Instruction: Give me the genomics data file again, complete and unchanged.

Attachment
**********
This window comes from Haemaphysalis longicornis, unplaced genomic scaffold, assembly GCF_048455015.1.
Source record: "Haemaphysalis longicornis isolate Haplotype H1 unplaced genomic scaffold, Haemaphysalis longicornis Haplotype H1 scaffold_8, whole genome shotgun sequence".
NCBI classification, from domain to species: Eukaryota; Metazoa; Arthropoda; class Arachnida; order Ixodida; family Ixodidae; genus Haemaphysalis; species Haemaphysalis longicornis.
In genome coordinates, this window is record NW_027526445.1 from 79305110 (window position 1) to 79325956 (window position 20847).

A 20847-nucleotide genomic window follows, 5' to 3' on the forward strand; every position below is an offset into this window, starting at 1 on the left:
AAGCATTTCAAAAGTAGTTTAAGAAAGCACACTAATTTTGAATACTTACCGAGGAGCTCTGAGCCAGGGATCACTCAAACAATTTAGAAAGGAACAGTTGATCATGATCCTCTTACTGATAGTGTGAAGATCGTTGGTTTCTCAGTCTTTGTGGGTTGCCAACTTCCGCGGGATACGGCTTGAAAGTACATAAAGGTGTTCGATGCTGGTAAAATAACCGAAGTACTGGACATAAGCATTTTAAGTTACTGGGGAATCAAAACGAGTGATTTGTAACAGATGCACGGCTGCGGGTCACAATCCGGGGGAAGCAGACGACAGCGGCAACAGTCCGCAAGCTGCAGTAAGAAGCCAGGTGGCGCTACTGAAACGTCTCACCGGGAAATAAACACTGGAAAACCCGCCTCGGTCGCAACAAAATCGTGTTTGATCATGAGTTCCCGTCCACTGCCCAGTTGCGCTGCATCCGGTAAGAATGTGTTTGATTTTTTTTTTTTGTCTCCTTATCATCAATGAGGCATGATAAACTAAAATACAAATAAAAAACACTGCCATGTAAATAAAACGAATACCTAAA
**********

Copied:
This window comes from Haemaphysalis longicornis, unplaced genomic scaffold, assembly GCF_048455015.1.
Source record: "Haemaphysalis longicornis isolate Haplotype H1 unplaced genomic scaffold, Haemaphysalis longicornis Haplotype H1 scaffold_8, whole genome shotgun sequence".
NCBI classification, from domain to species: Eukaryota; Metazoa; Arthropoda; class Arachnida; order Ixodida; family Ixodidae; genus Haemaphysalis; species Haemaphysalis longicornis.
In genome coordinates, this window is record NW_027526445.1 from 79305110 (window position 1) to 79325956 (window position 20847).

A 20847-nucleotide genomic window follows, 5' to 3' on the forward strand; every position below is an offset into this window, starting at 1 on the left:
AAGCATTTCAAAAGTAGTTTAAGAAAGCACACTAATTTTGAATACTTACCGAGGAGCTCTGAGCCAGGGATCACTCAAACAATTTAGAAAGGAACAGTTGATCATGATCCTCTTACTGATAGTGTGAAGATCGTTGGTTTCTCAGTCTTTGTGGGTTGCCAACTTCCGCGGGATACGGCTTGAAAGTACATAAAGGTGTTCGATGCTGGTAAAATAACCGAAGTACTGGACATAAGCATTTTAAGTTACTGGGGAATCAAAACGAGTGATTTGTAACAGATGCACGGCTGCGGGTCACAATCCGGGGGAAGCAGACGACAGCGGCAACAGTCCGCAAGCTGCAGTAAGAAGCCAGGTGGCGCTACTGAAACGTCTCACCGGGAAATAAACACTGGAAAACCCGCCTCGGTCGCAACAAAATCGTGTTTGATCATGAGTTCCCGTCCACTGCCCAGTTGCGCTGCATCCGGTAAGAATGTGTTTGATTTTTTTTTTTTGTCTCCTTATCATCAATGAGGCATGATAAACTAAAATACAAATAAAAAACACTGCCATGTAAATAAAACGAATACCTAAA